FAQ
Thanks for the feedback.
I as already planning to have a dedicated management network and had also
discussed the need for some network protocol to share state information. I
now feel that using a network to share state information is the right
solution in our case.

While xenstore looks interesting, I am hesitant to implement anything that
is Xen specific at this time. I want to be able to move to KVM or "the
next big thing" as simply as possible.

Thanks again,
David

On Thu, Jul 23, 2009 at 4:53 AM, Christopher G. Stach II wrote:

----- "R P Herrold" wrote:
The addition of a new private network segment seems like
overkill and needless additional fragility and complexity --
if one to one, use a remote syslog setup (viz., over UDP); if
one to many (domU), use a multicast sender and listeners.

Run either on the existing network seqment shared by the domUs
and dom0 already.
It's just RAM until you add a physical interface to the bridge, and then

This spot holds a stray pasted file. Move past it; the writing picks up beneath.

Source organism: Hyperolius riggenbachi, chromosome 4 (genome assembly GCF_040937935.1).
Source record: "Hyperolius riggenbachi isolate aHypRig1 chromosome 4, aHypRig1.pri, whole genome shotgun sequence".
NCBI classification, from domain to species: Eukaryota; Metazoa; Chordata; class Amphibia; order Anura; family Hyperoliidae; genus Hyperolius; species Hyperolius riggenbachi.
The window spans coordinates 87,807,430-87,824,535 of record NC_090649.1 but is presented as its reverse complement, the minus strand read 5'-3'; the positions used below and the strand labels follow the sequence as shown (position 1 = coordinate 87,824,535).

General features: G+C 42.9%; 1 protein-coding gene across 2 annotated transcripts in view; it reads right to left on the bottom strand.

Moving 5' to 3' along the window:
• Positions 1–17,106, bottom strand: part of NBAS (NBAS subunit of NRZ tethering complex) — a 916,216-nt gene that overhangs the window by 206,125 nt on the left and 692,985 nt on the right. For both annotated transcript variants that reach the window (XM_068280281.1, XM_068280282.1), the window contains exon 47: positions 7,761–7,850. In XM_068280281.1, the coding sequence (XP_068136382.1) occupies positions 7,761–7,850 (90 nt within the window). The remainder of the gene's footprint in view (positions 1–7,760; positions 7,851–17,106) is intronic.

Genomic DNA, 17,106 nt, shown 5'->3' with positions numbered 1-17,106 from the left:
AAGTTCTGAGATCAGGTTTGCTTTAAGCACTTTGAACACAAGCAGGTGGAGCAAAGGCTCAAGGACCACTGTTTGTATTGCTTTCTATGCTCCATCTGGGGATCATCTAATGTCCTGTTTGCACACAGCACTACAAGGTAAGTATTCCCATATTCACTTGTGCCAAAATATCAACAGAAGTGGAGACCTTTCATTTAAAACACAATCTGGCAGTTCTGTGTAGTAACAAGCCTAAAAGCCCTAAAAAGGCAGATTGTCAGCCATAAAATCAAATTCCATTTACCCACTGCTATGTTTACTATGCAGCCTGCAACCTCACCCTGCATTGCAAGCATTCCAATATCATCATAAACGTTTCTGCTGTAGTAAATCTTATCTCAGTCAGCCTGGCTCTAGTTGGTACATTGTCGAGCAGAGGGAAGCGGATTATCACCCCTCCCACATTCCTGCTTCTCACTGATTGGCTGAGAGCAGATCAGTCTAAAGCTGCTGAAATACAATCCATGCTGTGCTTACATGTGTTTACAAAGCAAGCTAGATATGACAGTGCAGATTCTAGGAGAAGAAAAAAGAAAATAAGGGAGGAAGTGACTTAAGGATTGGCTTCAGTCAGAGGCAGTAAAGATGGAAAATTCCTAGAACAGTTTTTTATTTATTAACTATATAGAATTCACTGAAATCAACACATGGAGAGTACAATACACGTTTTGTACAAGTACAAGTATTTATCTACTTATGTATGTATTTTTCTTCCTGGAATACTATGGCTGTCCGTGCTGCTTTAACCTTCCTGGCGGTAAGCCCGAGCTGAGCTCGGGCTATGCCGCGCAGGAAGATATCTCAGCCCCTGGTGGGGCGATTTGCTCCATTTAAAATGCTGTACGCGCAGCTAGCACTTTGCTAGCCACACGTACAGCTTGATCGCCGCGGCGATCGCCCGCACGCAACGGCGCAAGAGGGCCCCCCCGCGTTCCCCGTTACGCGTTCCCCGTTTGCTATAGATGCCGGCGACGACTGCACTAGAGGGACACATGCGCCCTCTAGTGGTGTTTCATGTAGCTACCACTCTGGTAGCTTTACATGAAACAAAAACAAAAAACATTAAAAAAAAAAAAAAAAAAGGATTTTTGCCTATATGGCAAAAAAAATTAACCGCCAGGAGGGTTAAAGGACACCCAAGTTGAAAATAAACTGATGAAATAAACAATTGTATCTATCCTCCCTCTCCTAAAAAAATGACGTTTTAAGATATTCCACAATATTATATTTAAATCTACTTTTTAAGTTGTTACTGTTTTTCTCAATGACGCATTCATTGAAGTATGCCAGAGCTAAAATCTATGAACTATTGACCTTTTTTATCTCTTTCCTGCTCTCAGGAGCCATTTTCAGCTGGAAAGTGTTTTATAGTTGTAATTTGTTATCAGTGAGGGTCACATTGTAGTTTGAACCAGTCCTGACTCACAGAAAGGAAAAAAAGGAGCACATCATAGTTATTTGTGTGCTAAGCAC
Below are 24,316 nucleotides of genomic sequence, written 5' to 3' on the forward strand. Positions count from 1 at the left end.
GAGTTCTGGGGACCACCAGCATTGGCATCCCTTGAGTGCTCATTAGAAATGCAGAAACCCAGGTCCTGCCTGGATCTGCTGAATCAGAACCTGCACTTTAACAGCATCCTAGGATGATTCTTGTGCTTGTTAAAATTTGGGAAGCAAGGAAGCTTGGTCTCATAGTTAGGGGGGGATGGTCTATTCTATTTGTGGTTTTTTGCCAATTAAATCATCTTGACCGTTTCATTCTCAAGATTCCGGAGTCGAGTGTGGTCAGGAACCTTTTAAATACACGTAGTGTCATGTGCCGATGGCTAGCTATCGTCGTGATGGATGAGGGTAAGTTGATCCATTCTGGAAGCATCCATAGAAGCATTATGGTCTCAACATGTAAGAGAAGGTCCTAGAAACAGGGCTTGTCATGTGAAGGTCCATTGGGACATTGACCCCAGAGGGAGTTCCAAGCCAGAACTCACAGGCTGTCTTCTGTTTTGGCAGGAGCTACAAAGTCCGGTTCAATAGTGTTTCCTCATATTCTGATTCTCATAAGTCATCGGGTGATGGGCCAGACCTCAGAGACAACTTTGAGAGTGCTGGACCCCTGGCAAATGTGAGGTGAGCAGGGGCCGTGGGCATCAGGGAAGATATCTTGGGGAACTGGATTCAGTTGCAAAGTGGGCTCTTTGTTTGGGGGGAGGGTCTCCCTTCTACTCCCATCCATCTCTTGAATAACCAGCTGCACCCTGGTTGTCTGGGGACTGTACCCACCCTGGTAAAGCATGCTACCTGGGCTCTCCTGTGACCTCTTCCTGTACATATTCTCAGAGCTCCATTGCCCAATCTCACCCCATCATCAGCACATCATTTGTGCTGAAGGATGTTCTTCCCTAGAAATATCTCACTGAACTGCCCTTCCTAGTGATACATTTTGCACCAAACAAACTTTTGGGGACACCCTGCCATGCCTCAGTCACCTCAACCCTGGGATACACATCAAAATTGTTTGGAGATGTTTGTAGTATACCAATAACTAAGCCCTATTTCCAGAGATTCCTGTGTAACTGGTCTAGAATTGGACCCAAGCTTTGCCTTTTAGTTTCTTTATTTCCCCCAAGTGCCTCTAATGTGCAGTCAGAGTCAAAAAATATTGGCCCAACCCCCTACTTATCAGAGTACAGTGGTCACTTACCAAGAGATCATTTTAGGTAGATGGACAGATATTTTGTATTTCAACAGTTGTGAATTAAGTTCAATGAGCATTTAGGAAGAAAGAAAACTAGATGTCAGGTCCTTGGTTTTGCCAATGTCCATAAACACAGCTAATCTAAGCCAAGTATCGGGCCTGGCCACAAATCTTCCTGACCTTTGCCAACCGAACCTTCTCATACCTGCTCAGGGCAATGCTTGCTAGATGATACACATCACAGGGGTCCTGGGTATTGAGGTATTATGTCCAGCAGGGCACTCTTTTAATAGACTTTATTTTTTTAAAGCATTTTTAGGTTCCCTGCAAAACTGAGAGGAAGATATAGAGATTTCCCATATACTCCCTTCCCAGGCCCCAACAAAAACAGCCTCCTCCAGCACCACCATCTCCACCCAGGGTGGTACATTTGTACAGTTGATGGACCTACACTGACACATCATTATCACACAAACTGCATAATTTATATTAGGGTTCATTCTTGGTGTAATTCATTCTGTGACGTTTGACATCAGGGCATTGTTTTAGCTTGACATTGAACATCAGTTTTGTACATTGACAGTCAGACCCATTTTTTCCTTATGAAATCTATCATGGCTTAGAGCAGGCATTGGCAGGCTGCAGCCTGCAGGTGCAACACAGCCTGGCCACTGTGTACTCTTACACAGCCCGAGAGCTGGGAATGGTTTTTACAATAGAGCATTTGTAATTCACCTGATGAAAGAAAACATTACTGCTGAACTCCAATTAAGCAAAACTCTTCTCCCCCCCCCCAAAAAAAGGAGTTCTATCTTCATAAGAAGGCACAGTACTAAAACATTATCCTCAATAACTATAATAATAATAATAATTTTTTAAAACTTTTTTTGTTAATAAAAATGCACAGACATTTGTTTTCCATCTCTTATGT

it's just Ethernet. It would be difficult to argue that using either is
fragile or complex. Even compared against your suggestion, the only
difference is isolation, the general rule for administrative networks.

If the skill level involved is negative, perhaps if the person is coming
from the Device Manager space, maybe the steps of adding a bridge, a vif
entry for each VM, and configuring the interface within each VM is way too
much to handle. However, IIRC, virtual network bridges are one of the
documented Xen use cases and are entry level stuff. The cost and added risk
thereof are next to zero. Being that worried about fragility in your basic
set of capabilities is silly, unless you have evidence to the contrary.

If the messages are used to trigger things like shutdowns, scale back
services, or be published in any way that could be dangerous (inadvertently
notifying customers/competitors/attackers that your hardware sucks or what
your system architecture looks like), you'll need to involve crypto unless
you don't care if anyone inside shuts down your VMs. syslogd would not help
in this case, but at least SNMP could.

--
Christopher G. Stach II


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